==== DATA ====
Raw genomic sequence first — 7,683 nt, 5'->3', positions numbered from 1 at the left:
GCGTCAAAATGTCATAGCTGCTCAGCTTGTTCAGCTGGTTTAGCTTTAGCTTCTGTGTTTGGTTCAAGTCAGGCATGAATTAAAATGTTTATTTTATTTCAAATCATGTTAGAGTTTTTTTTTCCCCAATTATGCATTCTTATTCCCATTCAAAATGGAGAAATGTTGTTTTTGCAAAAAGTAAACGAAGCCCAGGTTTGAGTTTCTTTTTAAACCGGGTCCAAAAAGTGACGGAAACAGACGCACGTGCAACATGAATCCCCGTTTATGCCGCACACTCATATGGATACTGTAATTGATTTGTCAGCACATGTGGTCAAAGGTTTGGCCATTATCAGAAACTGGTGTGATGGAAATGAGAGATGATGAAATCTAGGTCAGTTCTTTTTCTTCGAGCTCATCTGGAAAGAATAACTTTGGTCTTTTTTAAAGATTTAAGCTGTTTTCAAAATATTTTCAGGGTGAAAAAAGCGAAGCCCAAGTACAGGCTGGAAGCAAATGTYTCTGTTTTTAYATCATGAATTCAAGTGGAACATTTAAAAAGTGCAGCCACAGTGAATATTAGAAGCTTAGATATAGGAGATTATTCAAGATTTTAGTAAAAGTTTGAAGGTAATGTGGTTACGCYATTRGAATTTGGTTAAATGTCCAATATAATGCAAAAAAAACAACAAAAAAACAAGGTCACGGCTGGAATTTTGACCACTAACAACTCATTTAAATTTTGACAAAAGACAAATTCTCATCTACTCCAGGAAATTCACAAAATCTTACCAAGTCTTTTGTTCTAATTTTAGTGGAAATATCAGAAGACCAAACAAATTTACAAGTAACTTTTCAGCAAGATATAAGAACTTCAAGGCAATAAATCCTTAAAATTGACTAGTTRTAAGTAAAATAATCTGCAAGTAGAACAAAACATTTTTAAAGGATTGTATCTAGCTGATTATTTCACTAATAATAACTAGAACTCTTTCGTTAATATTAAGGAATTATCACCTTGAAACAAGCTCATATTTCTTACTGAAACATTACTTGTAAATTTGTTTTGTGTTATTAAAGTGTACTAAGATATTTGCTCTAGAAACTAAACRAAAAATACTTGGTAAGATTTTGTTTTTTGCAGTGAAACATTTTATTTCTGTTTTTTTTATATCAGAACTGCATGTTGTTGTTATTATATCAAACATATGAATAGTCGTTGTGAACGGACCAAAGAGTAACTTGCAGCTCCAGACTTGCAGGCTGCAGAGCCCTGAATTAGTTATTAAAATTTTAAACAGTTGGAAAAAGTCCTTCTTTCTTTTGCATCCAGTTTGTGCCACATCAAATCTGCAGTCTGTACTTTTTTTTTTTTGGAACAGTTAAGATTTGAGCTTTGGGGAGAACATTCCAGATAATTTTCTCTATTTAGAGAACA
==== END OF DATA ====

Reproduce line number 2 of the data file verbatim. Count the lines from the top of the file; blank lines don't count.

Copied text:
GCGTCAAAATGTCATAGCTGCTCAGCTTGTTCAGCTGGTTTAGCTTTAGCTTCTGTGTTTGGTTCAAGTCAGGCATGAATTAAAATGTTTATTTTATTTCAAATCATGTTAGAGTTTTTTTTTCCCCAATTATGCATTCTTATTCCCATTCAAAATGGAGAAATGTTGTTTTTGCAAAAAGTAAACGAAGCCCAGGTTTGAGTTTCTTTTTAAACCGGGTCCAAAAAGTGACGGAAACAGACGCACGTGCAACATGAATCCCCGTTTATGCCGCACACTCATATGGATACTGTAATTGATTTGTCAGCACATGTGGTCAAAGGTTTGGCCATTATCAGAAACTGGTGTGATGGAAATGAGAGATGATGAAATCTAGGTCAGTTCTTTTTCTTCGAGCTCATCTGGAAAGAATAACTTTGGTCTTTTTTAAAGATTTAAGCTGTTTTCAAAATATTTTCAGGGTGAAAAAAGCGAAGCCCAAGTACAGGCTGGAAGCAAATGTYTCTGTTTTTAYATCATGAATTCAAGTGGAACATTTAAAAAGTGCAGCCACAGTGAATATTAGAAGCTTAGATATAGGAGATTATTCAAGATTTTAGTAAAAGTTTGAAGGTAATGTGGTTACGCYATTRGAATTTGGTTAAATGTCCAATATAATGCAAAAAAAACAACAAAAAAACAAGGTCACGGCTGGAATTTTGACCACTAACAACTCATTTAAATTTTGACAAAAGACAAATTCTCATCTACTCCAGGAAATTCACAAAATCTTACCAAGTCTTTTGTTCTAATTTTAGTGGAAATATCAGAAGACCAAACAAATTTACAAGTAACTTTTCAGCAAGATATAAGAACTTCAAGGCAATAAATCCTTAAAATTGACTAGTTRTAAGTAAAATAATCTGCAAGTAGAACAAAACATTTTTAAAGGATTGTATCTAGCTGATTATTTCACTAATAATAACTAGAACTCTTTCGTTAATATTAAGGAATTATCACCTTGAAACAAGCTCATATTTCTTACTGAAACATTACTTGTAAATTTGTTTTGTGTTATTAAAGTGTACTAAGATATTTGCTCTAGAAACTAAACRAAAAATACTTGGTAAGATTTTGTTTTTTGCAGTGAAACATTTTATTTCTGTTTTTTTTATATCAGAACTGCATGTTGTTGTTATTATATCAAACATATGAATAGTCGTTGTGAACGGACCAAAGAGTAACTTGCAGCTCCAGACTTGCAGGCTGCAGAGCCCTGAATTAGTTATTAAAATTTTAAACAGTTGGAAAAAGTCCTTCTTTCTTTTGCATCCAGTTTGTGCCACATCAAATCTGCAGTCTGTACTTTTTTTTTTTTGGAACAGTTAAGATTTGAGCTTTGGGGAGAACATTCCAGATAATTTTCTCTATTTAGAGAACA